6.33 oz or 2 cups almond flour
5 egg whites (brought to room temperature)
2 oz or 4 tblsp extra fine granulated sugar

Preheat the oven to 350.

Sift the almond flour with the confectioner's sugar, and pick out large almond bits which were not ground finely.

In a standing mixer whip the egg whites on medium speed until soft, or past the foamy stage. Gradually add the fine granulated sugar and continue to whip until medium peaks form.

Remove bowl from the standing mixer, and hand fold in the sifted almond and confectioner's sugar. Dough will be slack and fall in ribbons. Add food coloring to dough, color represents filling, so pink=berry or green= pistachio etc.

Attach a 1/2 inch round icing tip to the end of a pastry bag, fill with dough. Pipe quarter-sized circles onto a silpat lined cookie tray. Allow to rest for 20 minutes or more until a dull skin forms. Bake for 15-20 minutes. Cool, and fill. Example fillings include: fruit jam, lemon curd, mocha butter cream, chocolate ganache, pistachio/nut paste, salted caramel, etc.

Key Tips to Remember:
-- Best made on dry days. Humidity prevents the cookies from properly drying out and egg whites from whipping well.
-- Make sure your tools are exceptionally clean. Keep water away from your standing mixture, your whites will never firm.
-- Pre-crack the whites, and let sit uncovered in the fridge for 1-2 days. Is this an evaporation thing? Could be, I don't know what this step is about.
-- Keep the handle of a wooden spoon in the door of your oven to prevent it from getting too hot. I found this tip on serious eats where you will find another tutorial.
--If cracks appear in your cookies:
--a- your oven is too hot
--b- too much humidity in the air
--c- egg whites were over-beaten
--d- dough was too moist, allow to form more of a skin/dry before baking
--e- the almond flour contains too much fat
--f- all of the above

Even if you screw up, your macarons will taste great. Dive right in and make some mistakes. You can tell all of your family and co-workers about it while they delight in your hard work. Thanks to Claire Michie for sending me the info.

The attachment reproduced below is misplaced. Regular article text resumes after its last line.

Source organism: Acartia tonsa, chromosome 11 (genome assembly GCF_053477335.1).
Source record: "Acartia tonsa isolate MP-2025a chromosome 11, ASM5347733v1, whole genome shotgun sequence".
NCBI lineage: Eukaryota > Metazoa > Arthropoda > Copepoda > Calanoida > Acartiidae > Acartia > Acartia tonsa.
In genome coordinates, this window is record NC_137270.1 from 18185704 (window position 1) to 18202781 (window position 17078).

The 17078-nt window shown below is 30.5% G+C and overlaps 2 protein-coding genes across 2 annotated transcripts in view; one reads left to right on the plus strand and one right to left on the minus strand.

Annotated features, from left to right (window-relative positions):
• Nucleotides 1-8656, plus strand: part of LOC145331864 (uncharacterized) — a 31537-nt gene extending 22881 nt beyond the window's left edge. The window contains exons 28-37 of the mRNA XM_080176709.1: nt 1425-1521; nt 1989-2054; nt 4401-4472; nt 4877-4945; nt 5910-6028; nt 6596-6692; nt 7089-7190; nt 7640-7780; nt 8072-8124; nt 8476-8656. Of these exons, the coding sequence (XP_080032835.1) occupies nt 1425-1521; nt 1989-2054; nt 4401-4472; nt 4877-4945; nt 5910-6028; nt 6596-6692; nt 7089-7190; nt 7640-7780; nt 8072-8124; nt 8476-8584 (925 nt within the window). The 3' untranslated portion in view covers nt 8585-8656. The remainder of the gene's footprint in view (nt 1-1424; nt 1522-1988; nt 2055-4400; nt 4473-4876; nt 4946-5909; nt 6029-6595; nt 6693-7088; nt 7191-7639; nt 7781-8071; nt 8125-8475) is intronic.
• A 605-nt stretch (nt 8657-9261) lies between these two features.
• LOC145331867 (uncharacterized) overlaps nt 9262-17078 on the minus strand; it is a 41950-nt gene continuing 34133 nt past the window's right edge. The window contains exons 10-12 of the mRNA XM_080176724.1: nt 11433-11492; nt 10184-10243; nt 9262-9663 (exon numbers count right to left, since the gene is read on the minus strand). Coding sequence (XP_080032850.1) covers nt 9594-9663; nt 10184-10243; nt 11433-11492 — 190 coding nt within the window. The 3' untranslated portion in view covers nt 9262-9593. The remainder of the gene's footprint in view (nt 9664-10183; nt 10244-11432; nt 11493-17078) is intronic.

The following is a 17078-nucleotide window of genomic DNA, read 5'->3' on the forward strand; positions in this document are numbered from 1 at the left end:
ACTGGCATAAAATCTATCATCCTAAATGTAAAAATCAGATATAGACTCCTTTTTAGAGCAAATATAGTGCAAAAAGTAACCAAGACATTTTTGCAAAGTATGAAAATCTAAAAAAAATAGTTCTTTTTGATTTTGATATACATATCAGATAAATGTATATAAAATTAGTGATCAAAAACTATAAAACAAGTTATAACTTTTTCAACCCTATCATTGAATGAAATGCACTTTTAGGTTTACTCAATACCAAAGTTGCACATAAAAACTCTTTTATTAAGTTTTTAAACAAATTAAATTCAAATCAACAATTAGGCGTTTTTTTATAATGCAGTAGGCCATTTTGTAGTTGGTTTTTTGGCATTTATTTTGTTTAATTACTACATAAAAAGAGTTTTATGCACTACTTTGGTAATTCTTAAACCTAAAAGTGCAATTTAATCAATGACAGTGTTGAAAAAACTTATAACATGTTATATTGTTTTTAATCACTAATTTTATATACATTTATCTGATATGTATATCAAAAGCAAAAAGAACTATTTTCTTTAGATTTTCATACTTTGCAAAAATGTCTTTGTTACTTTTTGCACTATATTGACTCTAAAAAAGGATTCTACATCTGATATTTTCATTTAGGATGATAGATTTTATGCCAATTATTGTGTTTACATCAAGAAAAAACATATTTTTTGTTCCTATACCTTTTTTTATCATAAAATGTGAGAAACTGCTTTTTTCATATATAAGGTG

Final Note: These are macarons not coconut mounded macaroons, but those are tastey too.

Almost Fatoosh

Fatoosh is a Middle Eastern salad normally topped with toasted and crushed pita chips, and signature sumac, a delightfully sour seasoning. I don't have any pita chips, but I still have a ton of vegetables.

1/2 cucumber, diced
1/2 tomato, diced
2 green onions, chopped
5 radishes, diced
juice of 1 lemon
1/4 tsp salt
1/2 tsp sumac (optional)
1 small clove garlic, minced
1 tsp dried mint, or 1 tblsp fresh chopped
pepper to taste
1 tblsp olive oil

Mix it all up and eat! Fatoosh tastes better if you let it sit for about 2 hours. Its a pretty and refreshing salad to bring to a cook out and compliments meat exceptionally well.

Thursday, June 25, 2009

Garlic Zucchini & White Beans

Radicchio: nature's favorite shade of magenta offsets that charred zucchini just so.

Out with reflection and commentary on meals, right back in to recipe writing, starting now:

Garlic Zucchini & White Beans

1 tblsp olive oil
1 large zucchini, sliced into half moons about 1/8 inch thick
salt / pepper / red pepper (to taste)
1/8 tsp ground nutmeg
8 cloves garlic
1 tsp white wine
(I use dry vermouth, cheaper & last longer then just white wine in the fridge)
1/2 head radicchio, thinly sliced
2 spring onions, thinly sliced
2 cans white beans
(cannellini, small white, butter beans, navy beans, or chickpeas)
more salt pepper and oil to finish